"Gary Trent [Jr.] has probably been the best three-point shooter since we've been here so usually if Melo gets it then the defense is going to come to Melo and G. Trent is getting a good look from three which I'm super comfortable with."
In the eight seeding games, Trent Jr. shot 50.7% from three on 8.4 attempts per game while Carmelo Anthony shot 46.9% on 4.0 attempts per game.
But just because Lillard has new weapons he didn't forget about his longtime backcourt partner, CJ McCollum.
"And I'm super comfortable if the ball ends up in CJ's hands. So I'm looking at three different guys -- I'm completely comfortable with taking that shot. If two people come to me, one of those guys is going to end up with a decent shot... That allows me to be comfortable in those situations to where it's like I can make the right play and live with it and if they don't send two people at me and give me that type of attention obviously I feel comfortable about what I can do with the ball in my hands."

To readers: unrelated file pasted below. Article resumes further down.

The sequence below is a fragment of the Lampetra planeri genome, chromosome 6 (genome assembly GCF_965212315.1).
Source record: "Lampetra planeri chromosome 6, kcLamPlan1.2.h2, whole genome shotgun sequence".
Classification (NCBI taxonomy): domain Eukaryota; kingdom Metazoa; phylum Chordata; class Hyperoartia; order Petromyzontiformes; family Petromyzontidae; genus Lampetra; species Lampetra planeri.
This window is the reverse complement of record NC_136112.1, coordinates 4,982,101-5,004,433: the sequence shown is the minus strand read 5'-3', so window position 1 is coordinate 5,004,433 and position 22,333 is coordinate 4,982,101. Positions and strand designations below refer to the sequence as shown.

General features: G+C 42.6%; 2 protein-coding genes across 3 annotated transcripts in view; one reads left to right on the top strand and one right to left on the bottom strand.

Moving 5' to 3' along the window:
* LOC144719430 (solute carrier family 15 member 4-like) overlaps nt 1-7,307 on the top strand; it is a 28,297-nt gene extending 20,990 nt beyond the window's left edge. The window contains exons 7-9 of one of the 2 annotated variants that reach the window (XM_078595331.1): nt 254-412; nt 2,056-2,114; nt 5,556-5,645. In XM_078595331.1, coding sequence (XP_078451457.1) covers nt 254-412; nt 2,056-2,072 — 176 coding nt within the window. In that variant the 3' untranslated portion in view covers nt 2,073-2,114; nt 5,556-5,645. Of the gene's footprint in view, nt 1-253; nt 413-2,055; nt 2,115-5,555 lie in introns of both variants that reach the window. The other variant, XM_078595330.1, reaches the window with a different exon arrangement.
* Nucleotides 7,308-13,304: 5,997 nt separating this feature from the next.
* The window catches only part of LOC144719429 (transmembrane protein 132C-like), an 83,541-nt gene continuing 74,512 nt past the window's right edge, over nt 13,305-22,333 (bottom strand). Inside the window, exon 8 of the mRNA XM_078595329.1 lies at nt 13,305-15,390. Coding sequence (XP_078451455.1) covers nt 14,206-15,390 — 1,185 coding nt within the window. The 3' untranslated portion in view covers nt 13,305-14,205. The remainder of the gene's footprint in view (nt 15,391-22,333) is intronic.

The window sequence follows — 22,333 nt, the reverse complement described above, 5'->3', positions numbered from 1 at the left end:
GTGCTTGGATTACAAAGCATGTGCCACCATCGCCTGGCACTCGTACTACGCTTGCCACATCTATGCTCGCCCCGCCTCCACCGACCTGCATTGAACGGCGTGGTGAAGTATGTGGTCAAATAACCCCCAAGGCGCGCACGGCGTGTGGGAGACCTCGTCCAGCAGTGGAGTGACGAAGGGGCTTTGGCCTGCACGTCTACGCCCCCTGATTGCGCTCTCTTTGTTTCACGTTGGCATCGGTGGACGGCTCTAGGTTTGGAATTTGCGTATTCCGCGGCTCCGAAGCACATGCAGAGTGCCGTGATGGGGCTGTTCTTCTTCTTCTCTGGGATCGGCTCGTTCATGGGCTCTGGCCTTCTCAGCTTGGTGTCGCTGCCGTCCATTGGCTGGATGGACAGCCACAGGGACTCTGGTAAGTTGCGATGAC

All of Rip City knows good things happen when the ball starts in Lillard's hands en route to the hoop. Whether it gets there from a Lillard shot or assist depends on what type of coverage he's seeing. Now, the rest of the nation is taking notice.
The Portland Trail Blazers will take on the Los Angeles Lakers in Game 2 of their first-round series on Thursday, August 20th at 6:00 p.m. PT here on NBC Sports NW.